David Learmount/LONDON

A faulty attitude director indicator (ADI) on the captain's side appears to have been a major factor in the Korean Air (KAL) Boeing 747-200 freighter crash on 22 December near London Stansted Airport, UK, according to details in a UK Air Accident Investigation Branch (AAIB) interim bulletin. The two pilots, flight engineer and ground engineer were killed.

The aircraft (HL-7451) was airborne for just over 55s after take-off, bound for Milan, Italy. It hit the ground in an attitude 40° nose down with 90° left bank 21s after reaching a maximum height of 2,150ft (655m), with all engines at high power, flaps and leading edge slats in the take-off position and the gear retracted, according to the AAIB's investigation so far.

Speed at impact was between 250kt (460km/h) and 300kt, says the report. There is no indication of pre-impact structural failure. The cockpit voice recorder (CVR) and flight data recorder have been recovered, both serviceable.

The technical log records that the captain of the inbound flight had reported his ADI (effectively an artificial horizon) "unreliable in roll". During the turnaround, the AAIB reports, work on the ADI was carried out by the engineer killed in the crash, but details are unknown because the technical log was also lost in the accident. The captain was flying the aircraft as it took off from runway 23 in rain with a surface wind of 190°/18kt and a 400/500ft cloudbase.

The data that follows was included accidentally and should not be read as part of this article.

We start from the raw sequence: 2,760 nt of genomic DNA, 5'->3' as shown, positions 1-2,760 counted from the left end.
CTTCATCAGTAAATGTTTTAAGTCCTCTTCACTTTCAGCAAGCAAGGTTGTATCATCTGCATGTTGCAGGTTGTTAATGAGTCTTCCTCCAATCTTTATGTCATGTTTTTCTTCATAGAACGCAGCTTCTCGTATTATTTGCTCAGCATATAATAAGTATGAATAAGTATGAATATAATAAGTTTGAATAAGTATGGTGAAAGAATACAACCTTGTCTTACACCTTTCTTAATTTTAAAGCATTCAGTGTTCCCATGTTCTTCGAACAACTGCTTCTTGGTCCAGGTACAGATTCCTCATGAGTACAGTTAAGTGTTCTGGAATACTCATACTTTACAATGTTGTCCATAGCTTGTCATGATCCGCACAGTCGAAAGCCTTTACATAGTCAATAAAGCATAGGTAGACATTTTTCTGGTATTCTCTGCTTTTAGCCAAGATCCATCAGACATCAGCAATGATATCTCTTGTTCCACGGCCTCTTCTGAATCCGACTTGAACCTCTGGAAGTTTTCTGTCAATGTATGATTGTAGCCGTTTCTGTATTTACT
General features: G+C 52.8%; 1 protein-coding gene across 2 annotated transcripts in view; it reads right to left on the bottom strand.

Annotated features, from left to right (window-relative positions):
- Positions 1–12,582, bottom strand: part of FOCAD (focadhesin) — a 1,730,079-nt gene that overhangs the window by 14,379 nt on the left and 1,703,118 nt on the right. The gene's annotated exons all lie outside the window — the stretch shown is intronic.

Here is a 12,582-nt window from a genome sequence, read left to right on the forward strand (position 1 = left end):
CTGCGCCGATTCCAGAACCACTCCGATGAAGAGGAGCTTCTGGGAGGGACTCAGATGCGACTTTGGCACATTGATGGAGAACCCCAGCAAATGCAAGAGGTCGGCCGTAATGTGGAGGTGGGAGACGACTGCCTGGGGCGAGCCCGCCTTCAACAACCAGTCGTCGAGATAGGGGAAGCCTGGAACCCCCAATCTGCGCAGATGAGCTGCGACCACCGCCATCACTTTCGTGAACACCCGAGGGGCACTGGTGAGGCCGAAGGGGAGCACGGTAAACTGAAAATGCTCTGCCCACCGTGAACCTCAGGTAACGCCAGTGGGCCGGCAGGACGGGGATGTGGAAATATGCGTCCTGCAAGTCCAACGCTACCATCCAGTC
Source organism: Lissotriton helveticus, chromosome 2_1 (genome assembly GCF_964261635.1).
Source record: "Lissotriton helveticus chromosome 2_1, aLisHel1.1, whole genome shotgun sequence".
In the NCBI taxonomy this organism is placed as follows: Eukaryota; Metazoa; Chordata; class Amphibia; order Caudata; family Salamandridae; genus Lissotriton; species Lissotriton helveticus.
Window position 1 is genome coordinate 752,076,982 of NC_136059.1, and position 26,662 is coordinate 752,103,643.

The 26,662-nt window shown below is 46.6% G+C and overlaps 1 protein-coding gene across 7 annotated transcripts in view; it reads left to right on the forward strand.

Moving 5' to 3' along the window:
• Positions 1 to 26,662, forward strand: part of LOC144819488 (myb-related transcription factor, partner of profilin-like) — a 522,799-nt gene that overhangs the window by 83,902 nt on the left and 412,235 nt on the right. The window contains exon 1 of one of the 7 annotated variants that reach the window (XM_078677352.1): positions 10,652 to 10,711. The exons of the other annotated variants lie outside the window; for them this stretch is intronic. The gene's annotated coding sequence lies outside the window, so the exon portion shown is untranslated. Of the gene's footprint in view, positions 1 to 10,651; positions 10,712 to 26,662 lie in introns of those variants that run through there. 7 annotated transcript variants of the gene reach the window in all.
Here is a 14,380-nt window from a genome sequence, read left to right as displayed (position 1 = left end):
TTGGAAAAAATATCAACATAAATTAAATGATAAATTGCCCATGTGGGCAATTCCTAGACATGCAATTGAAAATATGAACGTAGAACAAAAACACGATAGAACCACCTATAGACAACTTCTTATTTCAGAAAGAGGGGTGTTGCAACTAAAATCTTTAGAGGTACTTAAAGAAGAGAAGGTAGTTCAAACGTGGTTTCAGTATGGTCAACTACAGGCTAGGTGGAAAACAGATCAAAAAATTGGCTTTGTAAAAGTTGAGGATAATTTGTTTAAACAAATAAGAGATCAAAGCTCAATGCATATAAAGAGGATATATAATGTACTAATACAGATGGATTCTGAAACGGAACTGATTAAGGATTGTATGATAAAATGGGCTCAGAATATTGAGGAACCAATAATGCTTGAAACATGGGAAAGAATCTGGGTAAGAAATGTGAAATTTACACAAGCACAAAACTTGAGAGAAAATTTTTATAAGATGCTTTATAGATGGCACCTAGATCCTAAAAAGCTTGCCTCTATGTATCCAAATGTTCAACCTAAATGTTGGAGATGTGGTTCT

As the aircraft climbed through 900ft the ADI comparator audible alert sounded three times, indicating disparity between the two ADIs. It sounded nine more times as the aircraft climbed to its maximum height. The aircraft then began a left turn and the pitch angle began to decrease.

During the remaining 21s that the CVR was operating, the engineer was calling warnings to the captain about bank angle. The co-pilot, meanwhile, was acknowledging air traffic control's instruction to change radio frequency to London control, and the captain was expressing concern with distance measuring equipment (DME) readings. The DME had given unexpected ranges before take-off.

The acknowledgement of the frequency change instruction was the last communication with the aircraft. "A short while later an explosion and fireball were seen about 1.5 miles [2.5km] south of the airfield," says the AAIB release. Small pieces of wreckage found the next day on the airfield are believed to have been blown into the sky by the explosion and carried by the wind from the impact site.

Source: Flight International